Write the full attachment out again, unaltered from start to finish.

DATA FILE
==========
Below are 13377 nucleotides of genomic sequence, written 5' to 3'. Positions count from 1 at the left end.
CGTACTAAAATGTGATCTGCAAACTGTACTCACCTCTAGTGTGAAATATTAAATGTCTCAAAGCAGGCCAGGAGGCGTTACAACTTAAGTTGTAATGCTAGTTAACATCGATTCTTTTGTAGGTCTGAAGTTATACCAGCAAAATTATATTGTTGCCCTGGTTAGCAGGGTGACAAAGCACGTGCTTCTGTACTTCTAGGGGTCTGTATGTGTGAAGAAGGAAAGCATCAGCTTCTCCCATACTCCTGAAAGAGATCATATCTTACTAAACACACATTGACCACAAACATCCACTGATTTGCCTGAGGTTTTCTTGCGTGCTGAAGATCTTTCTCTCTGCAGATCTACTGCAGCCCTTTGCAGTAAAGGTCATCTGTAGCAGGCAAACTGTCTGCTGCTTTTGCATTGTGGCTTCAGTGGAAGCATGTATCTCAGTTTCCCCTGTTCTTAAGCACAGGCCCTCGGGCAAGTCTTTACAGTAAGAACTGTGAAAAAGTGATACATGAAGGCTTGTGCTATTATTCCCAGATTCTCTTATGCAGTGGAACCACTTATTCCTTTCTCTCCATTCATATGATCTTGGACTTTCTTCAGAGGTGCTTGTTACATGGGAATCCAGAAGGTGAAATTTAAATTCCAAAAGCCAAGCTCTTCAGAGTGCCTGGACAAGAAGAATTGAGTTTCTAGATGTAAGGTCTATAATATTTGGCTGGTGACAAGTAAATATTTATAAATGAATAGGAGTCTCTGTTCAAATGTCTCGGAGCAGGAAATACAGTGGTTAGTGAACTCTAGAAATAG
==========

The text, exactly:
Below are 13377 nucleotides of genomic sequence, written 5' to 3'. Positions count from 1 at the left end.
CGTACTAAAATGTGATCTGCAAACTGTACTCACCTCTAGTGTGAAATATTAAATGTCTCAAAGCAGGCCAGGAGGCGTTACAACTTAAGTTGTAATGCTAGTTAACATCGATTCTTTTGTAGGTCTGAAGTTATACCAGCAAAATTATATTGTTGCCCTGGTTAGCAGGGTGACAAAGCACGTGCTTCTGTACTTCTAGGGGTCTGTATGTGTGAAGAAGGAAAGCATCAGCTTCTCCCATACTCCTGAAAGAGATCATATCTTACTAAACACACATTGACCACAAACATCCACTGATTTGCCTGAGGTTTTCTTGCGTGCTGAAGATCTTTCTCTCTGCAGATCTACTGCAGCCCTTTGCAGTAAAGGTCATCTGTAGCAGGCAAACTGTCTGCTGCTTTTGCATTGTGGCTTCAGTGGAAGCATGTATCTCAGTTTCCCCTGTTCTTAAGCACAGGCCCTCGGGCAAGTCTTTACAGTAAGAACTGTGAAAAAGTGATACATGAAGGCTTGTGCTATTATTCCCAGATTCTCTTATGCAGTGGAACCACTTATTCCTTTCTCTCCATTCATATGATCTTGGACTTTCTTCAGAGGTGCTTGTTACATGGGAATCCAGAAGGTGAAATTTAAATTCCAAAAGCCAAGCTCTTCAGAGTGCCTGGACAAGAAGAATTGAGTTTCTAGATGTAAGGTCTATAATATTTGGCTGGTGACAAGTAAATATTTATAAATGAATAGGAGTCTCTGTTCAAATGTCTCGGAGCAGGAAATACAGTGGTTAGTGAACTCTAGAAATAG